Just today Husqvarna told us that we should expect one new street bike, as well as one new concept, from the Swedish brand. That new street bike is surely the Husqvarna 701 Vitpilen, which was a concept last year, and has been caught testing in production form through out this year.

As for the concept machine, it is anyone’s guess. Maybe we will see a 701 Svartpilen – a modern-chic enduro. Or, maybe we will see Husqvarna playing with KTM’s 1,301cc engine, making a Scandinavian streetfighter. Either would be fun to see from Husky. 


The big reveal from the Austrians will be the KTM 790 Duke, which features an ~800cc parallel-twin engine. The big question though will be how far from the KTM 790 Duke prototype the production machine strays, with spy shots showing a number of changes from KISKA’s intriguing design.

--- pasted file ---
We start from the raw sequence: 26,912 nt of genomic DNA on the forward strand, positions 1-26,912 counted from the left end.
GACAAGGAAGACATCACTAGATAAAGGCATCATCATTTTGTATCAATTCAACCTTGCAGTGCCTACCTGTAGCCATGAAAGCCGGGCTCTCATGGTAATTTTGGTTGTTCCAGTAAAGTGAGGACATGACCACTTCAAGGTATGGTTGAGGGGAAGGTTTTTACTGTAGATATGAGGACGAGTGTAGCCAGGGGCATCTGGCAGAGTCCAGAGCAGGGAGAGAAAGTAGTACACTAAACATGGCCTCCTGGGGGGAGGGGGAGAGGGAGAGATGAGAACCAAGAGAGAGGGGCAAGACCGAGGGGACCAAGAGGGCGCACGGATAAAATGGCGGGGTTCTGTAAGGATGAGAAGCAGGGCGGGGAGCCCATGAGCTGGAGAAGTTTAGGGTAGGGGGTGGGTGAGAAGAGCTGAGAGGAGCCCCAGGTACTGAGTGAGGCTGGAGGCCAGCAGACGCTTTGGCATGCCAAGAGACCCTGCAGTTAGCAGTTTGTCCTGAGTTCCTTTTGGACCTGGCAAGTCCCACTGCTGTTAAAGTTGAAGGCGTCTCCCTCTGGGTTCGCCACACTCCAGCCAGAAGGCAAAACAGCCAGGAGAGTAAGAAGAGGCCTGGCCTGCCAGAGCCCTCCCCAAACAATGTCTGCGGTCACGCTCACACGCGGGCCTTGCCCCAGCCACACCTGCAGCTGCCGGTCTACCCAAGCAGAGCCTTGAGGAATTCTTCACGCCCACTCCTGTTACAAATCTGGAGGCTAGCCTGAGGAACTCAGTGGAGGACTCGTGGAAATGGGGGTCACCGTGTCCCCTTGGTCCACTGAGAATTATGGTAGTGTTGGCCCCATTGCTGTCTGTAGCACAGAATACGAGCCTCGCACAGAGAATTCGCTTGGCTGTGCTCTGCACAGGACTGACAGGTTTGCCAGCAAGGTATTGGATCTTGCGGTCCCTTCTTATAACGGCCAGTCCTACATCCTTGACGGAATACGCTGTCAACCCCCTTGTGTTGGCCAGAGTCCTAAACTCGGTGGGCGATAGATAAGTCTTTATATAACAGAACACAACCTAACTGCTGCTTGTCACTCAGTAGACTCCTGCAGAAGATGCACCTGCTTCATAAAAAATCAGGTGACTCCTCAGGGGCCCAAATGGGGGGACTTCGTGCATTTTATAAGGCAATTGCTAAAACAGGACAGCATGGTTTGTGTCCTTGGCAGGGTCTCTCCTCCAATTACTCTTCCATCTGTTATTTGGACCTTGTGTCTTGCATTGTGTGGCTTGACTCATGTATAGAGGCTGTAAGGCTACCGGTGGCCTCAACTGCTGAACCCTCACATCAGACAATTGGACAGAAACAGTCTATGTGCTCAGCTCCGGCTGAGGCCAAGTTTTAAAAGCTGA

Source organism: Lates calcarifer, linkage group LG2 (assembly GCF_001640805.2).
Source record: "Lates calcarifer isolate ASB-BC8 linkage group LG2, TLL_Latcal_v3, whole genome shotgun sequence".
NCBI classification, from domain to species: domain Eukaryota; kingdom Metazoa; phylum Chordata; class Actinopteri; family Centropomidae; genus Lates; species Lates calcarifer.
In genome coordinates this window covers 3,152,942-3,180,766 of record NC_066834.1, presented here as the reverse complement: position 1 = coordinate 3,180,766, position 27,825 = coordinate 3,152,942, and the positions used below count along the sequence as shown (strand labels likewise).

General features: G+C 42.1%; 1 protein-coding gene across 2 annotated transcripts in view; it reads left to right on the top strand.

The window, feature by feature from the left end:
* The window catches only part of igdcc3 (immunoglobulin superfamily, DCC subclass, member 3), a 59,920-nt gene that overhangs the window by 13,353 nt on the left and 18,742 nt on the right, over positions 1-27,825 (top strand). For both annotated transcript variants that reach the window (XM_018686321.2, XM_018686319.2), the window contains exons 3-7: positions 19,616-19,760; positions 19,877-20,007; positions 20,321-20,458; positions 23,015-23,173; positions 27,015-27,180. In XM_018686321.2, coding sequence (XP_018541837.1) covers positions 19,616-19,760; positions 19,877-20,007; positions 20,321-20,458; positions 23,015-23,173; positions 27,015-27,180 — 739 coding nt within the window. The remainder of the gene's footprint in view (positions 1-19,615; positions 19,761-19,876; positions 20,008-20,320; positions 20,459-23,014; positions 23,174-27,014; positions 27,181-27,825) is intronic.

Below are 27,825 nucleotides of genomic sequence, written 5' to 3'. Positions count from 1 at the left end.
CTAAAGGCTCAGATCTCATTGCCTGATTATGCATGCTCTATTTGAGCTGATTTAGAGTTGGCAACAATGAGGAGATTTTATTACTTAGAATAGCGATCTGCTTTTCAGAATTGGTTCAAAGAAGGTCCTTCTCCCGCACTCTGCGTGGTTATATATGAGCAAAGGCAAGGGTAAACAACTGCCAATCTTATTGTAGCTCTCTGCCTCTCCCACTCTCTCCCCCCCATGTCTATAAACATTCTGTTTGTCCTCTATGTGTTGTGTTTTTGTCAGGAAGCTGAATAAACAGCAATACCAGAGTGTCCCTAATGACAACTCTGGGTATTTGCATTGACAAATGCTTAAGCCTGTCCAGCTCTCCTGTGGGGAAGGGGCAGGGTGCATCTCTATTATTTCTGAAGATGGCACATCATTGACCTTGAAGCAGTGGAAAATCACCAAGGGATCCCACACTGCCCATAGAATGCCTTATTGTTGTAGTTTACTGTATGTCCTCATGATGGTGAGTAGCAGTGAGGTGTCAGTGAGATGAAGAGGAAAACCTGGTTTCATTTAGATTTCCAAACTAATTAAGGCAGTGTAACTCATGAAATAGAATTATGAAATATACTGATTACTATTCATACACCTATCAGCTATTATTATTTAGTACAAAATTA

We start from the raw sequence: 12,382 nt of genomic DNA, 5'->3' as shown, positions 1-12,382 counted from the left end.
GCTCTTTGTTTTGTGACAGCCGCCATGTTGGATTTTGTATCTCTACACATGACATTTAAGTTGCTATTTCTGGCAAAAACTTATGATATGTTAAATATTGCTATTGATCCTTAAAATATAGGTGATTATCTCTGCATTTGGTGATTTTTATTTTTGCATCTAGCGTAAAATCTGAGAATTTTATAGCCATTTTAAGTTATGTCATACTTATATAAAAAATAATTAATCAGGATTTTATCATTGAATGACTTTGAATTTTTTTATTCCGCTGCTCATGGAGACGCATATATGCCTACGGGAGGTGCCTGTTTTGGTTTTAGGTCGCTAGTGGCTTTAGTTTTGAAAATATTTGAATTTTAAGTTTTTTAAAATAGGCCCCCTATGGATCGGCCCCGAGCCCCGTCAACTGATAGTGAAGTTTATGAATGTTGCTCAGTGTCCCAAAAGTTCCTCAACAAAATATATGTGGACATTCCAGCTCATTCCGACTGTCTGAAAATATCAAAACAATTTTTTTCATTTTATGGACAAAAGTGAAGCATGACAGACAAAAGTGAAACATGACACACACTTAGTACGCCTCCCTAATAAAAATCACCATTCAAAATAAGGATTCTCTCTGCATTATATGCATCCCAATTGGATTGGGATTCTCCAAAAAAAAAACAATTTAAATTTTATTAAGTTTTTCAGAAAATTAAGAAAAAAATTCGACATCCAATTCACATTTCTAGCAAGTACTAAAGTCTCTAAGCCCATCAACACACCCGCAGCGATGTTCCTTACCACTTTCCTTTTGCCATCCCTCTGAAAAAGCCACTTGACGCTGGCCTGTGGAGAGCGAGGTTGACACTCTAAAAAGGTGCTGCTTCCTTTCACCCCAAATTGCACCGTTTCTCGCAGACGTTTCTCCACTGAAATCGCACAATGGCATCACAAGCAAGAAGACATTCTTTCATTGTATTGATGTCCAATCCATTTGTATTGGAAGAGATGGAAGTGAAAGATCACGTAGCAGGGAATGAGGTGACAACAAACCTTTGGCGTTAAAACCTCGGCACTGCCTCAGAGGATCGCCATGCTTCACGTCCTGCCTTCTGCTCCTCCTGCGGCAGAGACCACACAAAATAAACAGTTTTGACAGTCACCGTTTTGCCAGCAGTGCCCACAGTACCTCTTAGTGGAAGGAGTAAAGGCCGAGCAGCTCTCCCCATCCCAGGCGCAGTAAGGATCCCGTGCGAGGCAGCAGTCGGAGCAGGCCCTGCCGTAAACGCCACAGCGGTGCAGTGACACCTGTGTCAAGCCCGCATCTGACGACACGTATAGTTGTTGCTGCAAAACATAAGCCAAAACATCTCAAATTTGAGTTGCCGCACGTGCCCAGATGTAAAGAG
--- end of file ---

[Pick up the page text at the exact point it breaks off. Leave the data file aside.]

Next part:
We also expect to see the KTM 390 Adventure finally debut – although it feels like we have said that for the past few years, so who really knows what is going on with that machine.

Another possibility is an update to the KTM RC390, so that the Austrian brand can better compete in the new World Supersport 300 Championship.

KTM is sure to have a few dirt bike models, as well as a couple concepts, for our consumption at EICMA. It will be interesting to see what those are.

Moto Guzzi

We haven’t heard too much about Moto Guzzi’s plans for EICMA, though we do know that more than a few models are going to fade away because of Euro4 regulations.

As such, we have word that Moto Guzzi is working on a new engine platform that will be in compliance with Europe’s tougher emission laws. Accordingly, we expect to see Moto Guzzi tease us with some concepts for those future models, which will likely be 2019 machines.

MV Agusta